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Beginners Guide to CGI in Perl

by Nathan Poole

A few lessons in the finer arts of Perl.

Printing

Of course our first program will have you print "Hello World!" on the screen. So you'll need to know how to print (even though the example will be shown later).

print "Whatever you want to print here";

As simple as that. Like many HTML tags you need to show Perl when to start printing, and when to stop. We accomplish this by using quotations, and then we end the statement in a semi-colon.

Defining Variables

When programming, you may need to store some information somewhere, and unfortunately Perl just can't keep it in it's nooks and crannies until you need it. So what we do is input that information into what's called a variable. A variable is assigned with a number sign ($) and holds that information until you need it (if at all). For example...

$myname = "Nathan Poole";

And now, until someone deletes my program, the characters $myname means "Nathan Poole" and nothing more. You want to name your variable names something related to what information it will hold. So $myname seems justified.

Comparing with if statements

This will be the hardest thing we'll discuss here, so you may want to pay a little closer attention. Sometimes you'll need to check if a variable equals something in particular. For example, if I had the following...

$myname = "Nathan Poole";

And perhaps I needed to check that information. I would use an if statement. It looks a little something like this.

if ($myname eq "Nathan Poole") {
print "Hello Nathan, yes, I know you quite well";
}

Think of it like this -- the comparison portion of our program is in between brackets. And the ACTION part (the section that our program is to do something after it decides if something is true or not) is in between braces. Now that example would check if $myname equals Nathan Poole. And we know it does so after Perl realizes that, it will print out "ello Nathan, I know you quite well". In fact, let's give that a try.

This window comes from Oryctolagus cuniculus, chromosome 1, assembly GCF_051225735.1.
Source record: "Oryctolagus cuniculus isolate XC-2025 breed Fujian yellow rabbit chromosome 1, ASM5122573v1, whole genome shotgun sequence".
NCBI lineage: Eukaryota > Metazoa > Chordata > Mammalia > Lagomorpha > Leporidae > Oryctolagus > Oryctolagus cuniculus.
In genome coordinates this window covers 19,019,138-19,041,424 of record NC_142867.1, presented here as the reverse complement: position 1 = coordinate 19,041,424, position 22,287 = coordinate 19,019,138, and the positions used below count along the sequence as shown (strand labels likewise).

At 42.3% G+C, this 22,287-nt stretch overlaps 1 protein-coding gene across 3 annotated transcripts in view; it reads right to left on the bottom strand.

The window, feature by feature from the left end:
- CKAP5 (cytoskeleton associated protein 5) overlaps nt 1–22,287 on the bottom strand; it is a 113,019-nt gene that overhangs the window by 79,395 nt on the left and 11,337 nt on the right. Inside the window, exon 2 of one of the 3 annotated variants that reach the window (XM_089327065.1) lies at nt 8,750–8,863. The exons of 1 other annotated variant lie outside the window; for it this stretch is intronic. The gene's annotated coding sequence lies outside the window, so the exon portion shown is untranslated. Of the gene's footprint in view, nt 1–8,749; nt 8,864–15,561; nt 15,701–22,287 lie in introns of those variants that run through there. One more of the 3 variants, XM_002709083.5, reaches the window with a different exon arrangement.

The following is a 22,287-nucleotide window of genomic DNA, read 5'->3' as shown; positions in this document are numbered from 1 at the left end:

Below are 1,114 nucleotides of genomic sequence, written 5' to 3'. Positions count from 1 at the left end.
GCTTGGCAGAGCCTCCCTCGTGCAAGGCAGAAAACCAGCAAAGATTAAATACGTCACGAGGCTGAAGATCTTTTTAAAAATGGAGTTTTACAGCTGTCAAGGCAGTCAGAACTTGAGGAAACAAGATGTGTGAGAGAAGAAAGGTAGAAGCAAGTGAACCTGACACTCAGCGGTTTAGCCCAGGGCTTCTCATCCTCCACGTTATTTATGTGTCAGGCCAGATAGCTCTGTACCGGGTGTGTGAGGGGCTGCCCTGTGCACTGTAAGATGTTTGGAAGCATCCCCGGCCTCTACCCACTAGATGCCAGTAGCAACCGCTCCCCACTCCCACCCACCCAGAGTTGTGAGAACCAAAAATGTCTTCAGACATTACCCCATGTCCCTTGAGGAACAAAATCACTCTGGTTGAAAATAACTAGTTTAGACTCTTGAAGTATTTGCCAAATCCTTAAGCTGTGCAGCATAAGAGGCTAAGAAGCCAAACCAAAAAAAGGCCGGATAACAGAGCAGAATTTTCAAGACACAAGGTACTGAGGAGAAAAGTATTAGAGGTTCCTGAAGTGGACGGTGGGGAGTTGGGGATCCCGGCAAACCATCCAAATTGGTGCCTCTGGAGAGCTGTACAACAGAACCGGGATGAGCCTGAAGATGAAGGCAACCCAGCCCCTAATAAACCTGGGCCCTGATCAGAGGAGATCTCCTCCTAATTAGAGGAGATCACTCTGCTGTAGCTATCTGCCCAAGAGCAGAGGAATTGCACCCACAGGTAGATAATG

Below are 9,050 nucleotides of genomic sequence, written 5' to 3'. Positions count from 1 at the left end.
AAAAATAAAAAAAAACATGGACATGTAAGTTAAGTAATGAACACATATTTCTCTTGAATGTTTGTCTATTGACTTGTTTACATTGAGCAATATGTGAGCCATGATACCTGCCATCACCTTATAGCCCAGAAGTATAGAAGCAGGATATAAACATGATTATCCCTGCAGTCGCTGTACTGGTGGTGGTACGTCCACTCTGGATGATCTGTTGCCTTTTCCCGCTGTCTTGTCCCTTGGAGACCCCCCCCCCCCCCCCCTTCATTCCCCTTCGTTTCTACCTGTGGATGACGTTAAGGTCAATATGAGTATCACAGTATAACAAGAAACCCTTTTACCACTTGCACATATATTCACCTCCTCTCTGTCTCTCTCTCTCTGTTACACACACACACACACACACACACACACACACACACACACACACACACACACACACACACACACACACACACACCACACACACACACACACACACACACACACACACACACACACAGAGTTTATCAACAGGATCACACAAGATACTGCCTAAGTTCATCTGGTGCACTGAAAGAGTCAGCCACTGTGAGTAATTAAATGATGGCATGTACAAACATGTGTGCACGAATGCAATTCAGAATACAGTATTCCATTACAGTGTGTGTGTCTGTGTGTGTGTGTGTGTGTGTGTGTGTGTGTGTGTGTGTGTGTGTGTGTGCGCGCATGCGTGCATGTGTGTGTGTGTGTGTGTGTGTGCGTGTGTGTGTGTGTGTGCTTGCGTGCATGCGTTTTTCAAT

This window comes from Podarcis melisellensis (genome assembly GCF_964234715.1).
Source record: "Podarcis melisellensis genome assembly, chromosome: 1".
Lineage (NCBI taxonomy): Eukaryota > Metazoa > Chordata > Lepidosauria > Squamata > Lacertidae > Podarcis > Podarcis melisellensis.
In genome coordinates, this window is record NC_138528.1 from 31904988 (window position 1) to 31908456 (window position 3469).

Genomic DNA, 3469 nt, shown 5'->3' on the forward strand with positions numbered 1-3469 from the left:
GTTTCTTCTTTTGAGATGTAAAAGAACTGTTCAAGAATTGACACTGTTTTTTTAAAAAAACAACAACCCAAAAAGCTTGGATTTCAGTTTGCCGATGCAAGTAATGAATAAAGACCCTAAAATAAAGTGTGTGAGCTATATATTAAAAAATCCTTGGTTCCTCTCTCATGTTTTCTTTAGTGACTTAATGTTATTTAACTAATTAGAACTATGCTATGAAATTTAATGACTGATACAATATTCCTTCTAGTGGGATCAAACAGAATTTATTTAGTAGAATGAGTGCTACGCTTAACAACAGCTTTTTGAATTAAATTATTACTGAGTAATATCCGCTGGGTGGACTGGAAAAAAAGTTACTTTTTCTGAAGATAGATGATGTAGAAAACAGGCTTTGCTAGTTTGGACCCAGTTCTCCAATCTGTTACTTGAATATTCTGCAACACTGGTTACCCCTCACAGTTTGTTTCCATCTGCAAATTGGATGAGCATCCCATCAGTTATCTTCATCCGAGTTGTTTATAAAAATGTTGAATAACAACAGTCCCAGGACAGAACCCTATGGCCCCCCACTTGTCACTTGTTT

Now.. Your First Program!

Let's open MS-DOS and type the following

cd C:\Perl.in.

We do all our Perl work in C:\Perl.in so we can keep track of our files. Next, type Edit 1.pl which will open MS-DOS's text editor. Type the following on your screen.

#!/usr/bin/perl
print "Hello World!";

Next, save that file and exit (FILE->SAVE -- FILE->EXIT) and type perl 1.pl.

No prizes for guessing what this does. By now you should have the text "Hello World!" on your screen. Not too difficult yet is it?

Now that we've used your perl path, and we've used your print statement, let's try using a variable ($) with an if statement. Type edit 2.pl at your MS-DOS prompt and type the following in.

#!/usr/bin/perl
$myname = "Nathan Poole";

if ($myname eq "Nathan Poole") {
print "Yes, it's Nathan alright";
}

Go to File, then Save, then Exit. You should now be back at the DOS prompt. Type perl 2.pl. WOW! It worked! You just made 2 programs in about 10 minutes. Not bad for a beginner. Let me know if you had any problems with this tutorial, did everything work out for you? Too easy? Too hard? My mailbox is always open.



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